Ferguson Arrests: Everyone St. Louis County Police Locked Up During 12 Days of Crisis

Categories: Michael Brown

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Danny Wicentowski
Three arrested in Ferguson on August 13.
As the chaos in Ferguson dies down (at least, for now,) St. Louis County police released the names and charges for all 204 people it arrested during the standoff.

Daily RFT sorted the arrests into a timeline with added links for clarity, but you can read through all the St. Louis County police arrests, names and charge here: St. Louis County Ferguson Arrests

Only nine of the people arrested are from Ferguson.

Here are the 204 people St. Louis County police arrested from August 10 through 21:

August 10-11 - What started as a peaceful candlelight vigil in Michael Brown's honor suddenly turned into a full-blown riot as Sunday night turned into Monday morning. At 11:30 p.m. on August 10, police arrested five people at the Kmart store at 2855 Dunn Road, immediately north of I-270. Three were arrested for burglary and stealing, one for destruction of property, and one for trespassing; they were all from the St. Louis city or north county, not Ferguson.

The looting continued, taking over Feel Beauty Supply, JC Wireless, a T-Mobile and other stores while rioters taunted police by standing on cars and blasting Lil' Boosie's "Fuck Da Police." Eventually, after stealing food and alcohol from the QuikTrip, looters burned the place down. Twelve more people were arrested before the violence subsided around 3 a.m. August 11. Mostly from St. Louis city or Jennings, they were arrested for burglary, stealing and disorderly conduct. One was arrested for being a fugitive.

Before Monday ended, four more people went into custody, two for being fugitives and two for stealing.

See RFT coverage:
-Peaceful Protest for Mike Brown Before Riot Police and Looting Takes Over
-Ferguson Riots: North County Business Owners (Some Armed) Survey the Damage

August 12 - Tear gas filled the streets as Ferguson turned into a war zone in the early hours of Tuesday. Between midnight and 2 a.m., eight people, mostly from Florissant, were arrested by police for trespassing, having stolen property, having a warrant or being a fugitive. Eight more burglary arrests were made that morning, including the first arrest of an out-of-towner, a man from Valdosta, Georgia.

See RFT coverage:
-Police in Ferguson Fire Tear Gas on Protesters Standing in Their Own Backyard
-Police to Ferguson Bystanders: "You Are in the Middle of a War Zone"

August 13 - It's not until now that we see police employ the nebulous "failure to disperse" charge officers would come to use frequently in order to clear Ferguson crowds. Police arrested four people at 1 a.m. on Chambers Road for refusing to disperse.

One of those detained was the first Ferguson resident to be arrested by St. County police.

See RFT coverage of what happened early Wednesday morning:
-Two Shot in Separate Incidents During Another Tense Night in Ferguson
-Police Accused of Unnecessary Force as Third Night of Ferguson Protests End with Tear Gas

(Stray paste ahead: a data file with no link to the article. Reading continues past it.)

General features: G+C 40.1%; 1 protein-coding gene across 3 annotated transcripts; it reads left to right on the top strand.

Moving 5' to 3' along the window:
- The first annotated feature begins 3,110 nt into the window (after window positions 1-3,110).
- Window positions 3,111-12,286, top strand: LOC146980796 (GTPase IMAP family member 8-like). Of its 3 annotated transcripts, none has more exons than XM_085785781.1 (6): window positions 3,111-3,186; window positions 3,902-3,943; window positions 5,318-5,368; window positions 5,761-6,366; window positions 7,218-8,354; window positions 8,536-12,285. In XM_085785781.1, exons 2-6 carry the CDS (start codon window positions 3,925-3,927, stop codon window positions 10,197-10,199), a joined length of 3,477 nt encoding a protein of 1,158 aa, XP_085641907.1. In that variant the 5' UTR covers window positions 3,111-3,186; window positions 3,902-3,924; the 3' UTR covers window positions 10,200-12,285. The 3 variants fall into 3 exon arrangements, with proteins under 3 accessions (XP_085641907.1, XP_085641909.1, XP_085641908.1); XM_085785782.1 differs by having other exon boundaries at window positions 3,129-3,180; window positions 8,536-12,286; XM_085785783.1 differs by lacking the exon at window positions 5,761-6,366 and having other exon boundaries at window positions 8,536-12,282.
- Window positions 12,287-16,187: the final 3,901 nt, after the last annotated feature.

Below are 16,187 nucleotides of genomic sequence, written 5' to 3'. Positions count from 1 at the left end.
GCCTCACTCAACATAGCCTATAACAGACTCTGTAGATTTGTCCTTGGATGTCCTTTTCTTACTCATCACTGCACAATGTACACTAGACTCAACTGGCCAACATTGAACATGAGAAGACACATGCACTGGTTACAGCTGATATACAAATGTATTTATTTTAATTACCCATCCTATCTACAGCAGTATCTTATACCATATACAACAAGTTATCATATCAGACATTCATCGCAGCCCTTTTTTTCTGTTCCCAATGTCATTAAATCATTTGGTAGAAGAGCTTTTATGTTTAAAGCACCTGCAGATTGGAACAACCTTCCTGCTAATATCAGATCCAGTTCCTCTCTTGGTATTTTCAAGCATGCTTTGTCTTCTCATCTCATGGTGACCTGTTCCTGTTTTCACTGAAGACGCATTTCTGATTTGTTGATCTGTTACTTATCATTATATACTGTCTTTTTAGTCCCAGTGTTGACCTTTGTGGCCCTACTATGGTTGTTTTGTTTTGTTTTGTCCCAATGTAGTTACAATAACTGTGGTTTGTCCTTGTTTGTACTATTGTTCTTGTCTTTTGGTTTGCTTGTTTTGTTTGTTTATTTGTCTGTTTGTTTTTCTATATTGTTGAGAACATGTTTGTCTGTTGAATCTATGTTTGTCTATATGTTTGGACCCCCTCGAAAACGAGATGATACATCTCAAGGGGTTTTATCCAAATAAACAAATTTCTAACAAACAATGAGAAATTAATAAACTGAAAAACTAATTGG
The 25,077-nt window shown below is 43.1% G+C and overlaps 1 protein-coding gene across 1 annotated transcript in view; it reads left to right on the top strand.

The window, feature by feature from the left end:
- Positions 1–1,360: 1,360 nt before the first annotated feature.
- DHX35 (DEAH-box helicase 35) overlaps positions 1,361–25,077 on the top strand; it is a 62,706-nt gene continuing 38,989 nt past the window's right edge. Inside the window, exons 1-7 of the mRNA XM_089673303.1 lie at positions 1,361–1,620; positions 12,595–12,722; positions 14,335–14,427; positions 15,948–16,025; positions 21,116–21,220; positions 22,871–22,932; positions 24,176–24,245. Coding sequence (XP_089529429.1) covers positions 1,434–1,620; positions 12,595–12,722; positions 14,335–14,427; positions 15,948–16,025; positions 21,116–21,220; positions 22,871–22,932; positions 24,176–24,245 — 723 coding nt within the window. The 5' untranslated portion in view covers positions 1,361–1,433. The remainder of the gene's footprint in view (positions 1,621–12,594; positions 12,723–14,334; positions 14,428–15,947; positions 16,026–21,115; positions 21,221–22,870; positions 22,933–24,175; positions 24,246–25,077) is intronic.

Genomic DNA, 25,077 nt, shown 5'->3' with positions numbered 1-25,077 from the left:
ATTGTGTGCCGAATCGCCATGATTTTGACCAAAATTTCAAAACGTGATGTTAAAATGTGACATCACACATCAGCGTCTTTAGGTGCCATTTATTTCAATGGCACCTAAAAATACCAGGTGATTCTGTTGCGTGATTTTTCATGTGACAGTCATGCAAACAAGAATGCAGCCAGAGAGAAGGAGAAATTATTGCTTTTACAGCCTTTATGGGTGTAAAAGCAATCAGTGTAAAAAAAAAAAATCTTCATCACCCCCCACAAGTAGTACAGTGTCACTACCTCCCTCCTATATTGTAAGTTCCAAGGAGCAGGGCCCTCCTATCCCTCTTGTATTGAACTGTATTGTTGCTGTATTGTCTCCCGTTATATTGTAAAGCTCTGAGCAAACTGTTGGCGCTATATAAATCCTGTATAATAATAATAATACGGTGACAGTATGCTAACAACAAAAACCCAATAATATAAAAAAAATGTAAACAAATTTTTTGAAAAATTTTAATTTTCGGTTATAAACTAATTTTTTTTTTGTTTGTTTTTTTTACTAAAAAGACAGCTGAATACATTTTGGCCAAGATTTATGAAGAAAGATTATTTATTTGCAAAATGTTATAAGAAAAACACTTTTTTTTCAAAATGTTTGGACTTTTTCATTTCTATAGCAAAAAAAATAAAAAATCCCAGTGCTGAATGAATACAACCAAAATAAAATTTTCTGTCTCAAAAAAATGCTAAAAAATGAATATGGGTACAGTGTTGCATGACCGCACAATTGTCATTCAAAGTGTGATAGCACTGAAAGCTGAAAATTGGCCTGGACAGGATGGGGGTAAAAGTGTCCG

August 14 - As police hurled tear gas and stun grenades at protesters in the early hours of Thursday morning, three people were arrested, including a juvenile from Chicago arrested for second-degree burglary. Two St. Louis adults were arrested, one for a warrant and one for second-degree burglary.

But it wasn't just protesters getting arrested that night. Police also detained two journalists from the Washington Post and the Huffington Post.

Read RFT coverage of that night:
-Tear Gas and Terror During Ferguson Protest
-Watch Police in Ferguson Arrest, Tear Gas Journalists [VIDEO]

Later that day Governor Nixon declared that the Missouri Highway State Patrol would take over security operations in Ferguson from the St. Louis County police.

August 15 - Late Thursday night and early Friday morning brought the first night of peace to Ferguson, allowing peaceful protesters to demonstrate freely (and creatively) without the sting of tear gas. St. Louis County police record no arrests this day.

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Ray Downs
"Hooves up, don't shoot!"
Read RFT coverage of that night:
-Mike Brown's Family Observes Last Night's Peaceful March: "He's a Legend"
-Honoring Michael Brown: Why One Man Marched in Ferguson on Horseback
-Police Ease Up On Ferguson Protesters, But Reasons for Protest Not Forgotten

Peace didn't last long. The Ferguson police chief's decision to release video evidence of Michael Brown robbing a store before he was killed by Officer Darren Wilson threatens to whip the people of Ferguson into another frenzy.

August 16 - Saturday morning began with post-midnight tear gas. Rioters broke into Ferguson Market and Liquor (where Brown allegedly stole cigars before he was shot by Ferguson police officer Darren Wilson), Feel Beauty Supply, a meat market and an electronics store. Peaceful demonstrators were quick to guard businesses themselves, putting their bodies between the smashed storefronts and looters with covered faces.

See RFT coverage: Ferguson Protesters Protect Stores from Looters, Riots As Police Hold Back

Police arrested two men, one from Ferguson, at 4 a.m. for receiving stolen property at West Florissant and Kappel Drive.